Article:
The printed circuit have become much much complex than it is around 15 years ago because of the huge BGA chips and various other signal integrity recommendations that needs to be followed. So may be the inexpensive passives are not an worry to the design houses. If the passives have to embedded all the OEM's need a specific engineers to take care of the effects of it. So we won't see embedded passives in the PCB's.
Embedded passives are a great idea, however a couple challenges I can quickly think of would be trying to perfect the values of the embedded passives during the design process, and having high tolerances on the board materials in order to get the right values. Also, if there are any manufacturing issues on the PWB's, it would be very hard or impossible to fix on built up PWBs and they would need to be discarded.
Implementating embedding passives should be a technique adopted which will free up the space on the top surface, in turn all other active components can be placed. Especially this can be used in small devices.
Suppose if we can place capacitor dielectric between ground and power this will become a good filter and also we can connect the capacitor near the active component there by will reduce the number of layers.
"Their conclusion was that embedding passives into the board would save some amount of cost for resistors and capacitors"
Embeddeding passives will results in higher cost (per unit area) of boards fabricated with embedded passives and possible decreases in throughput of the board fabrication process. Do you still feel this will save cost ?
It has been come imperative for future electronic design products to face with huge challenges due to an increase in their market demand. So also, while this is about to happen we cant rule out for less expensive functionable materials to integrate to the design board.
1 - If embedded passive elements could be the determining factor for a) optimum component performance b) technical processing c) cost effective ie less expensive i could not see why the design engineers should shirk away from adopting more responsibilities.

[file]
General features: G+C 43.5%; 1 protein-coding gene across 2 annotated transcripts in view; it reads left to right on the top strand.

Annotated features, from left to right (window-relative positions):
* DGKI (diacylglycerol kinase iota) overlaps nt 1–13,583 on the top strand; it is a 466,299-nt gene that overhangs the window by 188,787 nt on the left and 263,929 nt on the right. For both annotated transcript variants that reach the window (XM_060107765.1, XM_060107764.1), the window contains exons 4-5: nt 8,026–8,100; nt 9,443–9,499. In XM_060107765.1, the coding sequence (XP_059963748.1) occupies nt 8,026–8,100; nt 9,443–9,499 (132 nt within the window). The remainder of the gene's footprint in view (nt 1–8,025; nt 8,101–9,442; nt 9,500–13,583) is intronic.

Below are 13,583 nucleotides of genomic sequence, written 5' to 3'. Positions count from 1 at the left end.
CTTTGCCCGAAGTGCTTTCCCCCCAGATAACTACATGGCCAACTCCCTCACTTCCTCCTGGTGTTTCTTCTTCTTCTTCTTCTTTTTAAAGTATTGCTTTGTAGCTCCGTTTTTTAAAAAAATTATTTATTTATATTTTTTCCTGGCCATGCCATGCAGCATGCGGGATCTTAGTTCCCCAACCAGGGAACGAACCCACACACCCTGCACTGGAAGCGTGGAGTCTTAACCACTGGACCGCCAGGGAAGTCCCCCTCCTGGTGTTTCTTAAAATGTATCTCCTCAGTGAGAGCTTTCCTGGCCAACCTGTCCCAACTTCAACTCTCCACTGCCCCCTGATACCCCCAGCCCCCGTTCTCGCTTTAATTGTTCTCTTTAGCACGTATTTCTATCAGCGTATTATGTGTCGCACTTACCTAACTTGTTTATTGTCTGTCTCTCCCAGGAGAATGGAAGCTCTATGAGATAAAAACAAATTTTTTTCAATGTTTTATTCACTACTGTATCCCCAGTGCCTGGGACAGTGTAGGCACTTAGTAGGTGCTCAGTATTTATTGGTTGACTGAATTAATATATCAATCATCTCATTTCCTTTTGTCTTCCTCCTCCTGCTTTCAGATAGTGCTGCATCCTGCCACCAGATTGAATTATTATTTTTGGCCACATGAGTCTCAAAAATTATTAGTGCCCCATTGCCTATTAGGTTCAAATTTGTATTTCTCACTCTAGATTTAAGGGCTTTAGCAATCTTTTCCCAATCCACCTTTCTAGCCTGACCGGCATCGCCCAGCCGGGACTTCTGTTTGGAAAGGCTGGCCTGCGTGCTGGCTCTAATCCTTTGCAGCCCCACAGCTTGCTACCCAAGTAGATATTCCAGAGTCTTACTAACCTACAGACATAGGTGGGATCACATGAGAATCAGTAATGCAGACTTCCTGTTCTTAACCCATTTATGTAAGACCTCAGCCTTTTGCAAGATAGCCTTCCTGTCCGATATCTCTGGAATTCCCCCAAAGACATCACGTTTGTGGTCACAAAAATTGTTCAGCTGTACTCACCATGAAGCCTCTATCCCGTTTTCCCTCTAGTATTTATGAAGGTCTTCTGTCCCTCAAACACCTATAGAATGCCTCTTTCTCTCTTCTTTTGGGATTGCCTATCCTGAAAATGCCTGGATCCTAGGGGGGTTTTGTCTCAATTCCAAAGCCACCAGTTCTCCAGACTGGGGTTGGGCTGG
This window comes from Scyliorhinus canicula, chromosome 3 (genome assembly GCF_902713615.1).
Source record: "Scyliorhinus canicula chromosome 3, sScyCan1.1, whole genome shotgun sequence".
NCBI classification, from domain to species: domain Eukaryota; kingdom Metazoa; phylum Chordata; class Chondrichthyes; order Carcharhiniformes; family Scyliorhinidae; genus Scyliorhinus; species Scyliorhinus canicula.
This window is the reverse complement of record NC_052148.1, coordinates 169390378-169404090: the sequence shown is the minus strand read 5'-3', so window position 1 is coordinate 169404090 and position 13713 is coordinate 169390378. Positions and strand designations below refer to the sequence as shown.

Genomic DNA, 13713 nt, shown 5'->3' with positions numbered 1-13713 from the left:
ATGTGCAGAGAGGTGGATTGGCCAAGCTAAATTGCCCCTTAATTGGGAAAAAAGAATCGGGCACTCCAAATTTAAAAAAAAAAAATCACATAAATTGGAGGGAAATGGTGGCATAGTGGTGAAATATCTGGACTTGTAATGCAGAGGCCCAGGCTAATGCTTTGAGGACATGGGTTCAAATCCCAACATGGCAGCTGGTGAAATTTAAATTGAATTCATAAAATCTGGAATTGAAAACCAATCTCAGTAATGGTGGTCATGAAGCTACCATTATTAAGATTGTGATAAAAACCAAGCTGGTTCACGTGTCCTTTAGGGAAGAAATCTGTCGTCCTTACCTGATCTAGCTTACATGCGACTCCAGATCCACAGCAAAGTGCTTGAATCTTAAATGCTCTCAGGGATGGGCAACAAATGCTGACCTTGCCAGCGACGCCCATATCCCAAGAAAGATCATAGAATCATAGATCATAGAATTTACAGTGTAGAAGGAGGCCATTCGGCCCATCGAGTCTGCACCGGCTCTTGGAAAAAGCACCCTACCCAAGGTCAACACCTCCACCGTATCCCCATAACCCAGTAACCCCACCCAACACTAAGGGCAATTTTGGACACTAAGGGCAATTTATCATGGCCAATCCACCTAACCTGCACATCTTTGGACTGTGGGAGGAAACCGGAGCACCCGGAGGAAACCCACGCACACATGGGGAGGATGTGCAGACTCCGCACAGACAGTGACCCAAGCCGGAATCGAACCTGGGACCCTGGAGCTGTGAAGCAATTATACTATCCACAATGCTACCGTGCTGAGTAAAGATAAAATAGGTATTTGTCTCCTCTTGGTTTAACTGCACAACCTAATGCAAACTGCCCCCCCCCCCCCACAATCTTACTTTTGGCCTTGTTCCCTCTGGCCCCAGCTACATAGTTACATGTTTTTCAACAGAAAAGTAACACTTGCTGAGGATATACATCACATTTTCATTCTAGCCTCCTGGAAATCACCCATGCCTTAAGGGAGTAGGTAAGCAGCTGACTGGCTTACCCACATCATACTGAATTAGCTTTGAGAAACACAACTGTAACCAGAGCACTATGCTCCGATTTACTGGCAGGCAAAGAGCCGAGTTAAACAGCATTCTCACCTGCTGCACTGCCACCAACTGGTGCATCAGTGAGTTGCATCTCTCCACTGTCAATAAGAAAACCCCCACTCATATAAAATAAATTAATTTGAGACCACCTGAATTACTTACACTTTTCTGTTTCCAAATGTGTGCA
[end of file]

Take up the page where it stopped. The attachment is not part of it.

2 - Leakage: If concerns about the power leakage could also be brought to a considerable level by developing with high -K materials so as to improve battery consumption, i think it could be worthwhile taking up the challenges with embedded passives.
EBN Dialogue enables and encourages you to participate in live chats with notable leaders and luminaries. Not only editors and journalists, but the entire EBN community is able to comment and ask questions. Listed below are upcoming and archived chats.
Thailand Stages a Comeback Join EBN contributor Jennifer Baljko on Thursday August 23, 2012, at 11:00 a.m. EST for a live chat on how electronic manufacturers in Thailand have shored up their supply chain to reduce the impact of future natural disasters.
Microsoft Surface: Potential Winners & Losers What are the implications for the electronics industry supply chain of Microsoft Corp.'s decision to launch its own tablet PC? Join industry veteran and EE Times' systems and OEM expert Rick Merritt on Tuesday, July 3, at 12:00 pm EDT for a Live Chat on this subject.
Join EBN contributor Jennifer Baljko on Thursday August 23, 2012, at 11:00 a.m. EST for a live chat on how electronic manufacturers in Thailand have shored up their supply chain to reduce the impact of future natural disasters.
Peter Drucker famously said "Trying to predict the future is like trying to drive down a country road at night with no lights while looking out the back window." Yet in the razor's-edge world of electronics—with a lean supply chain and just-in-time demands—the need to know the future is vital.
While no one really can accurately predict the future, we can take guidance from another Drucker saying which is the best way to predict the future is to create it.
You've heard the saying "the No. 1 supply chain risk is your people." That hasn't always been the case. But today's complex global supply chain requires a new type of multitalented employee. It's one who understands, finance, marketing, economics, is savvy with technology, graceful with relationships and can think analytically.
Where are these people? Are universities properly preparing the next generation supply chain professionals? How do train your existing workforce for these new, demanding positions?
Brian Fuller, editor-in-chief of EBN, will lead a 60-minute Avnet Velocity panel discussion that will ask and answer these and other questions swirling around today's supply-chain talent challenges.